Where do companies commonly struggle in the quest for user empowerment?

Upfront thinking about each user's needs. It may seem like a lot of work to get new users acquainted with an unfamiliar system and the process changes that come with it. Just think how much waste will result if those users are left to figure it out for themselves. A little mentorship and hand holding goes a long way.

Forgetting the new hire learning curve. New hires are often forgotten in this process, but they need as much support in acclimating to your CRM world that your existing staff did when the system was new. Once I've learned the system, it's easy to forget how much time a new user needs to climb the learning curve.

System changes mean educational updates. Education must be renewed for each end-user group as the system changes. Many organizations roll out system changes with centralized speed but forget to tell the end user what those changes are, what they mean to each user group, and how to interact with the new functionality.

Forgetting the System Administrator(s). An often over-looked resource, the system administrator needs continuing education as well. Salesforce.com and other SaaS platforms evolve constantly. Your administrator needs to stay current on release changes, best practices, add-ons offered in the community, and other topics that impact their effectiveness.

What's New? Opportunities to improve SaaS ROI come with each release of new platform function­ality. Define a process for reviewing new functionality. Brainstorm ways to use new enhancements to help address items on your company's CRM Wish List.

7 - Provide direct access to data.

The right people must be able to get the right information into and out of the system when they need it. Sounds simple, right? Well, these requirements can evolve over time. Teams tend to set them up once and then leave them alone, but they deserve occasional review & re-evaluation.

Where do companies commonly struggle in the quest for data visibility?

Integration and Reporting automation. If the data you need resides in multiple systems, then someone must export data from those systems and massage the output in spreadsheets to do the job. This time-consuming extra work consumes hours and headcount weekly and even daily in many companies. Computing errors and inconsistencies add to the costs of data access.

User access permissions. In large organizations, simply figuring out who needs access to what data can become a political challenge. Translating those needs for the technology to enforce can also create complexity when end user roles are highly customized across departments and job functions.

Editing permissions. Record-level and field-level permissions also affect data integrity. Are the right users able to edit the data, while those that need "view only" permissions are prevented from editing?

8 - Drive Accountability.

Now that you have good data, what are you and your team using that data to accomplish? Are you holding teams (and the processes and tools which enable them) accountable for the performance they deliver?

Where do companies commonly struggle in the quest for accountability?

Clear ownership. Typically, a company with successful CRM has a core team of business stakehold­ers who meet regularly. This team helps to drive user adoption, user communication, process chang­es, implementation of new releases, and much more.

Internal promotion. It's not enough to have an internal champion alone. The company needs a strat­egy for communicating the importance and value of the CRM system to the organization.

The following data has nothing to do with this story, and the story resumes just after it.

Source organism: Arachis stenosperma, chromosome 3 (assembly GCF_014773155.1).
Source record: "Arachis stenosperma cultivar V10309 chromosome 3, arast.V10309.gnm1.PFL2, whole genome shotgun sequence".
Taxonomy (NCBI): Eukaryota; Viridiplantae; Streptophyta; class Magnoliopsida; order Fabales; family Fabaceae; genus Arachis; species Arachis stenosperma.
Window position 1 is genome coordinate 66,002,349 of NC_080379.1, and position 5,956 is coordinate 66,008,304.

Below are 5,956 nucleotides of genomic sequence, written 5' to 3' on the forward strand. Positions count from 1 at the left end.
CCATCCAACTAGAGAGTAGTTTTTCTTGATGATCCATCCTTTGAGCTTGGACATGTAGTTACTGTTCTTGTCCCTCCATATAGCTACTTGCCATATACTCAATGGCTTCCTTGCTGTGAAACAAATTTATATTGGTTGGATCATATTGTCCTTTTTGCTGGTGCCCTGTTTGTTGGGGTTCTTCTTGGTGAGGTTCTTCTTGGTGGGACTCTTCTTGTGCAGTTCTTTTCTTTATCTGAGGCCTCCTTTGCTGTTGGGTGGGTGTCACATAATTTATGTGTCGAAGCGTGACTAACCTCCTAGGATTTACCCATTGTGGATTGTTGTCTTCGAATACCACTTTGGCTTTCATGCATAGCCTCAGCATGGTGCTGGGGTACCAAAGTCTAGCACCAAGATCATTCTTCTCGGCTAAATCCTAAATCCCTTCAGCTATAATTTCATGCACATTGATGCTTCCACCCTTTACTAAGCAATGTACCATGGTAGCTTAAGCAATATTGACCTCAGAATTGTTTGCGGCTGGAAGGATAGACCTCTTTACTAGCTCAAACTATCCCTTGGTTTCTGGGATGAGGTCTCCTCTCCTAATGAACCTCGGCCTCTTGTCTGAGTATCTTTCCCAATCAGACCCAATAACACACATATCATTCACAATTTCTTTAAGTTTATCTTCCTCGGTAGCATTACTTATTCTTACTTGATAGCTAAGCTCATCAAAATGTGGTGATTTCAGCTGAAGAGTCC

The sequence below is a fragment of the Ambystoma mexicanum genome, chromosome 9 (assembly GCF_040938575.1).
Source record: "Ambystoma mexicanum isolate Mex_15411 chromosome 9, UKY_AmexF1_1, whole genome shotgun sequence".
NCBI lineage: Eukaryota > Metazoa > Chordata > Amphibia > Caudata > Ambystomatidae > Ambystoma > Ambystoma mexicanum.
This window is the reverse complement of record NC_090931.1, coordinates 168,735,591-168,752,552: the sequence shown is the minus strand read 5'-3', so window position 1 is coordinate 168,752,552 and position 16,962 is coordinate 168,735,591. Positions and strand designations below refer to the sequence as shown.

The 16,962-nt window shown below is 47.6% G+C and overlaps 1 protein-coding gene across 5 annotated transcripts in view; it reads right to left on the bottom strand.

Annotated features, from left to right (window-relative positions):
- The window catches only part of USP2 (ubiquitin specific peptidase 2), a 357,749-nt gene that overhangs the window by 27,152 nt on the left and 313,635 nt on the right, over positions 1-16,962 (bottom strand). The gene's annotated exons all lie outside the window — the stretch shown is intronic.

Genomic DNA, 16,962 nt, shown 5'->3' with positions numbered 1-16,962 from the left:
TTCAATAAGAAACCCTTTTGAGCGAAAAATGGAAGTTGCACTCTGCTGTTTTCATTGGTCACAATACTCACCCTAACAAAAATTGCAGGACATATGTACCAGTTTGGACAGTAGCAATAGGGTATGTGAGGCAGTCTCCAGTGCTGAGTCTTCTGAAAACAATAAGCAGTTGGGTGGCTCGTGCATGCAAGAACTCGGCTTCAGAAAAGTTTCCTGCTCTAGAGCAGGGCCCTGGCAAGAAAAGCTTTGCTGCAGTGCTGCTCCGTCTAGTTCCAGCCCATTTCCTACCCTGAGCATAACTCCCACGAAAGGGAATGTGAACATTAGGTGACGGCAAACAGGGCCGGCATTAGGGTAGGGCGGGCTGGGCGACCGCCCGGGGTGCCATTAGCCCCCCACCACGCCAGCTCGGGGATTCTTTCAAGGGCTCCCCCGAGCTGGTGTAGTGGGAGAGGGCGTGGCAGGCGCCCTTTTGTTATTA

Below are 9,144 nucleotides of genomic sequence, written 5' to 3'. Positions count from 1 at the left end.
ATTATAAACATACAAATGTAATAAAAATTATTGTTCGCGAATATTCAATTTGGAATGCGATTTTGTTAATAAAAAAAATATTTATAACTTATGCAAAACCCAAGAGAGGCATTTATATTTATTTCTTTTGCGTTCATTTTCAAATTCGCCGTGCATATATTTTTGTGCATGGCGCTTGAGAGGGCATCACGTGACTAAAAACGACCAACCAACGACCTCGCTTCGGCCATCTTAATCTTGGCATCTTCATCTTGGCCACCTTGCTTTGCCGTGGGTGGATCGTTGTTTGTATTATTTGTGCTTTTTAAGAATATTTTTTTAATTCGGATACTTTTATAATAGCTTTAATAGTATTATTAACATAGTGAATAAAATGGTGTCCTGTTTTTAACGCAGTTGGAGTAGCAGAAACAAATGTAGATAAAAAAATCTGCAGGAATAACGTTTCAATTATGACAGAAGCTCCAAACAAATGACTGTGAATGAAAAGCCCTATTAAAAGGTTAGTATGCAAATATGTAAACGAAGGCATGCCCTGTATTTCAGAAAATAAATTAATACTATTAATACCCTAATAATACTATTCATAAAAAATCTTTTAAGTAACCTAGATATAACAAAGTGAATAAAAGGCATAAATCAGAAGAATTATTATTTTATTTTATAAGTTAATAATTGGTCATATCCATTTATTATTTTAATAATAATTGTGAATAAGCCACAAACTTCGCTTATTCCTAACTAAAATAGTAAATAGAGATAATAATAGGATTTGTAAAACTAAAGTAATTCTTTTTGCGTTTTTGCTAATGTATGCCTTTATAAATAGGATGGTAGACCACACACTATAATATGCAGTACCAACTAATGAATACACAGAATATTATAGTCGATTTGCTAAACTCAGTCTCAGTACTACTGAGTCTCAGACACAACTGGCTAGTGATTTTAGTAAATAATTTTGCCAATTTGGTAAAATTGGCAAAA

One and done. The internal promotion and communication program for launching your CRM must continue to keep the message of its importance in front of users.

Culture conflicts. Some old behaviors must be ousted. For example, if your team is rolling out CRM to increase information sharing, but fiefdoms still hoard data, these culture conflicts can cause CRM failure. This takes time, as well as the carrot and the stick. Leadership vigilance, both at launch and ongoing, is key.

KPI visibility as a way of life. Are your KPIs visible on executive, manager, and user dashboards? Are your managers reviewing their dashboards and discussing performance during team meetings?.These steps are integral to driving a culture of performance.

Define terms - and goals. Do users know the rewards for success and consequences for sub-par performance? If so, it is much easier to communicate (and understand) how the CRM system in helping them achieve rewards and avoid consequences. Clearly-defined metrics of success do not exist in every organization. Even in companies where they exist, acceptable levels of performance aren't always universally understood among the rank and file.

Take time to benchmark. It is difficult to quantify improvement without a benchmark, Before you roll out a new CRM system or any significant change, benchmark your chosen metrics for system success. Then measure change in those metrics regularly after system launch.

9 - Add incremental improvements over time.

CRM is not a one-time implementation. To take action on analysis and user feedback and add new/updated processes into CRM, new functionality may be needed quarterly, half-yearly, or annually. In the Cloud, add-on applications and CRM platform upgrades also support your efforts to streamline workflow, automate processes, drive data quality, and much more - if you take advantage of them.

Where do companies commonly struggle in the quest for incremental improvement?

Post-launch burn out. The energy and focus required to implement a system simply cannot be sustained over time. Make sure that each rollout, whether initial implementation or ongoing release, is realistic for the business to absorb and operationalize.